International Banquet continues Japan aid

Combining everything from ‘Nsync to the classical art of Thailand fruit carving, the annual International Banquet represented students from more than 10 countries Saturday night in the TSC Ballroom.

MCs Armen Hovsepyan and Gohar Petrosyan kicked off the night, themed “Step into our World,”  by introducing Angela Martinez, a graduate student who was inspired by her son Keenan Nuehring, the administrative assistant of ASUSU, to get involved with STEPS. STEPS is a newly formed club that is working to raise $15,000 for victims of the Japan tsunami. As of Saturday night, she said the group had raised just more than $12,000.

“STEPS is an amazing organization because they jumped right on it,” said Christian Orr, president of the International Student Council (ISC). “Keenan Nuehring and his group have been planning their organization for a really long time, and this is a good opportunity for them to not only be involved on campus but in the world. That was inspiring myself and the council.”

A portion of each ticket sold will go directly to STEPS, who will turn the money over to the Japanese Red Cross.

Included in the 10 events on the program were dances from the African and Chinese Student Associations, a fashion show and a performance of the ‘Nsync song “You’re Gone” by Dominican Republic student J.C. Almonte.  At the end of the night, The African Student Association took home an award for the student association of the year for their work with the Children of Ethiopia Education Education fund. Ordell Neally was presented with the Student of the Year for his sacrifice and extreme dedication to the international student council.

Vineet Lakhlani, last year’s ISC president, said the International Banquet is a culmination of every event of the year. This, he said, is the only time that all international groups can come together to plan an event.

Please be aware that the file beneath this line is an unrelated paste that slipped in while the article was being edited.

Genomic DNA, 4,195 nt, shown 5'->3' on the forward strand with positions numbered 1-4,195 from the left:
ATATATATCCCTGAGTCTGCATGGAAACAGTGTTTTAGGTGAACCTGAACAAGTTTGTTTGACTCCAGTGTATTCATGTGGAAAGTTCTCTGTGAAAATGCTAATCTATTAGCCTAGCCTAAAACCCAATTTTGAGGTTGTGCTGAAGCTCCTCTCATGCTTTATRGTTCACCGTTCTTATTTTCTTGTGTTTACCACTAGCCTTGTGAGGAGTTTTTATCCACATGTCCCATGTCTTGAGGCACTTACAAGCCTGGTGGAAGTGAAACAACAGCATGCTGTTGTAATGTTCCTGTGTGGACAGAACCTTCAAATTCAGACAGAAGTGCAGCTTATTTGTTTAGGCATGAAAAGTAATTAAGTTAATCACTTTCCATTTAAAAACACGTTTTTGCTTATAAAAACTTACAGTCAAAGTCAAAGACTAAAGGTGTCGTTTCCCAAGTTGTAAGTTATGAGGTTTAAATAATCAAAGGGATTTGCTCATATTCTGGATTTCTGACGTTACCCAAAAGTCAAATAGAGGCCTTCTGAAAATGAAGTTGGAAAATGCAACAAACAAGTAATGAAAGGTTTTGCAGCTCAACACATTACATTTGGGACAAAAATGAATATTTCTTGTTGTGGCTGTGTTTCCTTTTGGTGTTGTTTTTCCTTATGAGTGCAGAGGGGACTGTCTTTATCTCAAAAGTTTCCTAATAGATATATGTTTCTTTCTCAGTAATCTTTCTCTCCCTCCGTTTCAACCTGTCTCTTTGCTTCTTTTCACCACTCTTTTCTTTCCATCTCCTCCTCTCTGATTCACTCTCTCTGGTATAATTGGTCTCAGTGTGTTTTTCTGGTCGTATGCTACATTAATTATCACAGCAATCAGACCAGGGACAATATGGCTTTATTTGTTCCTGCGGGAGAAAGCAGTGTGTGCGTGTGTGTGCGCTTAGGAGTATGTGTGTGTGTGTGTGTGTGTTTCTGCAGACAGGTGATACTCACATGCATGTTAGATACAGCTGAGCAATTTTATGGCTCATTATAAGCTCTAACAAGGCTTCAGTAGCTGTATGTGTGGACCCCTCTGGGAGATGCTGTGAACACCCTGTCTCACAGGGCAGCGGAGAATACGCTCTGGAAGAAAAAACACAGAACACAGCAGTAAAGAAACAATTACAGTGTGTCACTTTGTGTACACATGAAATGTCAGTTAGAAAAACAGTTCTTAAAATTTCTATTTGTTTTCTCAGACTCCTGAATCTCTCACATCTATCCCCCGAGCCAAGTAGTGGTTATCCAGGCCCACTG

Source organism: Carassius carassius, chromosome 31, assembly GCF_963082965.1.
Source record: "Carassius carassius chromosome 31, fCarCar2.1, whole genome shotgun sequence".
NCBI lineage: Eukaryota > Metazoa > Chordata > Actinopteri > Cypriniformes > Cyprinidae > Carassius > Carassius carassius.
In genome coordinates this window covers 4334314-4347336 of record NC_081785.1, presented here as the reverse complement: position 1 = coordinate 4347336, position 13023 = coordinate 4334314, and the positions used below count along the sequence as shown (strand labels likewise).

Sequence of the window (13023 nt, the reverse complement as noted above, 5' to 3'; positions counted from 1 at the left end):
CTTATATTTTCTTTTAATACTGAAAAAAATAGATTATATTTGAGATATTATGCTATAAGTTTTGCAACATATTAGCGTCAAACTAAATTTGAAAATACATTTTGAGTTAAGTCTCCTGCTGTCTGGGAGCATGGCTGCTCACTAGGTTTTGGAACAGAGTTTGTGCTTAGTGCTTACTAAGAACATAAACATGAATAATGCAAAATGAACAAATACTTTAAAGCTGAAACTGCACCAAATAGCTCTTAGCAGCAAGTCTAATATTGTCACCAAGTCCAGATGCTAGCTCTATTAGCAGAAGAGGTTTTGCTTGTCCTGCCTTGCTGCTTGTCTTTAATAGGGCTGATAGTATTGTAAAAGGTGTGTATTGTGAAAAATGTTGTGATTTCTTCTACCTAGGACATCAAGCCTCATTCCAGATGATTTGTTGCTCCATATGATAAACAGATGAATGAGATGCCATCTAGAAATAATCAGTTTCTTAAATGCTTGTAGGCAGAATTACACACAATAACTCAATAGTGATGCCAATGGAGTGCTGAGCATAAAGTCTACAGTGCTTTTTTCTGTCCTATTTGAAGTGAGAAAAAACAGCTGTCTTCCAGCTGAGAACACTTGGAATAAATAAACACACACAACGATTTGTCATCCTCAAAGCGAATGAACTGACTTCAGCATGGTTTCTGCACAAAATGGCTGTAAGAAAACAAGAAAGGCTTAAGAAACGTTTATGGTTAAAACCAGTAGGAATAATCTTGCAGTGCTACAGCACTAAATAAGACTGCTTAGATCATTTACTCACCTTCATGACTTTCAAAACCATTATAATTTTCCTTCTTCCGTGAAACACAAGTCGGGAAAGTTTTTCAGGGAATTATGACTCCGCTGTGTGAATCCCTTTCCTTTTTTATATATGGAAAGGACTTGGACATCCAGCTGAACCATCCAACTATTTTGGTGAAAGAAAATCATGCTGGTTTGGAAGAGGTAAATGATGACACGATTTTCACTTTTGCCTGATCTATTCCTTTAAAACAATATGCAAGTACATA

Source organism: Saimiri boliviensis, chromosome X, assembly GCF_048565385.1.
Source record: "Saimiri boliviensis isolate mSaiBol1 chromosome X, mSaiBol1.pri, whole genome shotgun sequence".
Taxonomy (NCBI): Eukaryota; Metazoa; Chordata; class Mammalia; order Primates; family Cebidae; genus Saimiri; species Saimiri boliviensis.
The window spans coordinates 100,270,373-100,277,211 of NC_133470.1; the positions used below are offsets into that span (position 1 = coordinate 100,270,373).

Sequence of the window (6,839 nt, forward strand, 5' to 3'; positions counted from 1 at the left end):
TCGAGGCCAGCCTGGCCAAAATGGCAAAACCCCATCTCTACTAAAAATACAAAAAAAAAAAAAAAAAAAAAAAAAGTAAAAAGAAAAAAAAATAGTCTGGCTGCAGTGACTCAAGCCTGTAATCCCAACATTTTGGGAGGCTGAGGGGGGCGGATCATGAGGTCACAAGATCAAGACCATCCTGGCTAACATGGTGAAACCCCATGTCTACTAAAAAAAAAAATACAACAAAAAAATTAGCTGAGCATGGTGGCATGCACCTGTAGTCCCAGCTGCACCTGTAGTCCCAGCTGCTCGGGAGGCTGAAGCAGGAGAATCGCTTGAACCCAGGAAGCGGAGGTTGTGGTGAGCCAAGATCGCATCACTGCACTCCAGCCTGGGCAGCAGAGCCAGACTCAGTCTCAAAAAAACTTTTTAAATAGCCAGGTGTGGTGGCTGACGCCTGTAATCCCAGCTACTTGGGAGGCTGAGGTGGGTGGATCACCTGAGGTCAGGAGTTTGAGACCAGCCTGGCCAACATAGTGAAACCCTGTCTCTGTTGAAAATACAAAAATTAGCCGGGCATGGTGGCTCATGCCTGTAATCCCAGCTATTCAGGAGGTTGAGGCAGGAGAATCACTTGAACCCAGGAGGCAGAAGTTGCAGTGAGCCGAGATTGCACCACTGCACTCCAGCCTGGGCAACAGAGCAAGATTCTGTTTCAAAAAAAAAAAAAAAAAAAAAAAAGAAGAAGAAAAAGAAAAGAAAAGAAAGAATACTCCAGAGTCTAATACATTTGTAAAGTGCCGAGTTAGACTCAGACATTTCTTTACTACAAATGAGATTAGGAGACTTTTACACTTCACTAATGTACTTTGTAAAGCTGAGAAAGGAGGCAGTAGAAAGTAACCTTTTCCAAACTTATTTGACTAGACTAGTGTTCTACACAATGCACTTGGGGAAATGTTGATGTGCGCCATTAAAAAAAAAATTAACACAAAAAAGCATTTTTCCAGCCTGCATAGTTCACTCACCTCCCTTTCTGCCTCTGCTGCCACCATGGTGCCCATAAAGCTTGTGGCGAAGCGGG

“There are a bunch of associations … but there is only one event,” he said. “It is the last banquet of the year. It not only encompasses all of the continents represented at USU but it gives the essence of what the international student body is, unity and diversity. This is what the international student council tries to achieve, to make USU a better home for current and prospective international students.”

Prateek Bhatnagar, financial chair for the ISC, said the ISC is trying to bridge the gap between domestic and international students through the banquet.

“The International Banquet is the biggest event of the year,” he said. “We want this thing to be grand … we want this taken to everybody across the campus.”

The banquet originated from the Cosmopolitan Club, a group started in 1916 to help integrate international students into campus life. By the 1960s, the club consisted mainly of international students. When the Cosmopolitan Club ended, the ISC took over its responsibilities.

“The banquet has been going on for around 50 years,” said Garrett Bates, cultural vice president of the ISC. “We saw a need need to do something, and as international student council it would be irresponsible of us to not do something.”

The diversity in Logan makes events like the International Banquet thrive, Lakhlani said.

“Obviously, we live in a culture where there are a lot of students who have served missions or what not, so they have international exposure,” he said. “This is the best way for them to interact with people from different areas. I think it’s a stepping stone towards more collaboration, more inter-cultural collaboration.”

The banquet is about coming together as one student body, Orr said.

“We’re growing, expanding and realizing there’s more than civility when we’re living together,” he said.



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